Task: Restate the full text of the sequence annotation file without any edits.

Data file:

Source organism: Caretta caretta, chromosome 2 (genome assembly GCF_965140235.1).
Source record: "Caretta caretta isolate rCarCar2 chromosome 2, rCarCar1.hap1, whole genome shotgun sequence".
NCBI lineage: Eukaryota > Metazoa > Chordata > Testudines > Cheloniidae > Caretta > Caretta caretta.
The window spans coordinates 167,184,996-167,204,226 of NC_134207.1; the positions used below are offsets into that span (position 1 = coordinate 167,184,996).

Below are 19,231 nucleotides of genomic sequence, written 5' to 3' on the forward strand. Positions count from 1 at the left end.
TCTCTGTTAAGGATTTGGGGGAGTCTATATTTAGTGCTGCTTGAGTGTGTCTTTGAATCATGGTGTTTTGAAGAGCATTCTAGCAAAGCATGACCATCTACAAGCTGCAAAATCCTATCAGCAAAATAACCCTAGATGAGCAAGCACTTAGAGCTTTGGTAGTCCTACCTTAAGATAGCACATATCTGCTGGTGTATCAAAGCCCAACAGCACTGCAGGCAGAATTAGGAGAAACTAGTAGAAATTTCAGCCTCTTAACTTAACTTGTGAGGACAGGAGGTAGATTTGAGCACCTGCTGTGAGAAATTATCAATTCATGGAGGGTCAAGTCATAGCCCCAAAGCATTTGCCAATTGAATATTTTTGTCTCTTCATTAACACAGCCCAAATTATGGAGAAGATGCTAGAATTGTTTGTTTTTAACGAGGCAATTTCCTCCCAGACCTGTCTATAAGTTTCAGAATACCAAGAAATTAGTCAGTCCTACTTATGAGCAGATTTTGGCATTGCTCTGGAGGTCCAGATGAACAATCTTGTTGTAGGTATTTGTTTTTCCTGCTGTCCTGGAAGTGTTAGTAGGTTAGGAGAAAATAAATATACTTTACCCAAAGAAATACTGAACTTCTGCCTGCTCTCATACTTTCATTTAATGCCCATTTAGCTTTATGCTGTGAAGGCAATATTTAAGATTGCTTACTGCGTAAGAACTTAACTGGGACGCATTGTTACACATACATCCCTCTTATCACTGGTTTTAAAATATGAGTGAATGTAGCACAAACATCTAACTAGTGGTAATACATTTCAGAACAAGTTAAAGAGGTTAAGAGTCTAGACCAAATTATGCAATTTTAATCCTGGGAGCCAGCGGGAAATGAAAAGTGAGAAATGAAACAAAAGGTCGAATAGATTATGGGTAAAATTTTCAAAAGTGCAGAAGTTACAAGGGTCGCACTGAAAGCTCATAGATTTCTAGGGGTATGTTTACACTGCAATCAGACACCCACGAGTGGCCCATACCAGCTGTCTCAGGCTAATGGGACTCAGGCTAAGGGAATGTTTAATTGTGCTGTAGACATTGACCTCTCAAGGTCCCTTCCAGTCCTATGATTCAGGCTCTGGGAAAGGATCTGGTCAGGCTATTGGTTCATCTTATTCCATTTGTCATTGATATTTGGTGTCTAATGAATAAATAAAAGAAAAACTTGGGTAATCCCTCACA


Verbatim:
Source organism: Caretta caretta, chromosome 2 (genome assembly GCF_965140235.1).
Source record: "Caretta caretta isolate rCarCar2 chromosome 2, rCarCar1.hap1, whole genome shotgun sequence".
NCBI lineage: Eukaryota > Metazoa > Chordata > Testudines > Cheloniidae > Caretta > Caretta caretta.
The window spans coordinates 167,184,996-167,204,226 of NC_134207.1; the positions used below are offsets into that span (position 1 = coordinate 167,184,996).

Below are 19,231 nucleotides of genomic sequence, written 5' to 3' on the forward strand. Positions count from 1 at the left end.
TCTCTGTTAAGGATTTGGGGGAGTCTATATTTAGTGCTGCTTGAGTGTGTCTTTGAATCATGGTGTTTTGAAGAGCATTCTAGCAAAGCATGACCATCTACAAGCTGCAAAATCCTATCAGCAAAATAACCCTAGATGAGCAAGCACTTAGAGCTTTGGTAGTCCTACCTTAAGATAGCACATATCTGCTGGTGTATCAAAGCCCAACAGCACTGCAGGCAGAATTAGGAGAAACTAGTAGAAATTTCAGCCTCTTAACTTAACTTGTGAGGACAGGAGGTAGATTTGAGCACCTGCTGTGAGAAATTATCAATTCATGGAGGGTCAAGTCATAGCCCCAAAGCATTTGCCAATTGAATATTTTTGTCTCTTCATTAACACAGCCCAAATTATGGAGAAGATGCTAGAATTGTTTGTTTTTAACGAGGCAATTTCCTCCCAGACCTGTCTATAAGTTTCAGAATACCAAGAAATTAGTCAGTCCTACTTATGAGCAGATTTTGGCATTGCTCTGGAGGTCCAGATGAACAATCTTGTTGTAGGTATTTGTTTTTCCTGCTGTCCTGGAAGTGTTAGTAGGTTAGGAGAAAATAAATATACTTTACCCAAAGAAATACTGAACTTCTGCCTGCTCTCATACTTTCATTTAATGCCCATTTAGCTTTATGCTGTGAAGGCAATATTTAAGATTGCTTACTGCGTAAGAACTTAACTGGGACGCATTGTTACACATACATCCCTCTTATCACTGGTTTTAAAATATGAGTGAATGTAGCACAAACATCTAACTAGTGGTAATACATTTCAGAACAAGTTAAAGAGGTTAAGAGTCTAGACCAAATTATGCAATTTTAATCCTGGGAGCCAGCGGGAAATGAAAAGTGAGAAATGAAACAAAAGGTCGAATAGATTATGGGTAAAATTTTCAAAAGTGCAGAAGTTACAAGGGTCGCACTGAAAGCTCATAGATTTCTAGGGGTATGTTTACACTGCAATCAGACACCCACGAGTGGCCCATACCAGCTGTCTCAGGCTAATGGGACTCAGGCTAAGGGAATGTTTAATTGTGCTGTAGACATTGACCTCTCAAGGTCCCTTCCAGTCCTATGATTCAGGCTCTGGGAAAGGATCTGGTCAGGCTATTGGTTCATCTTATTCCATTTGTCATTGATATTTGGTGTCTAATGAATAAATAAAAGAAAAACTTGGGTAATCCCTCACA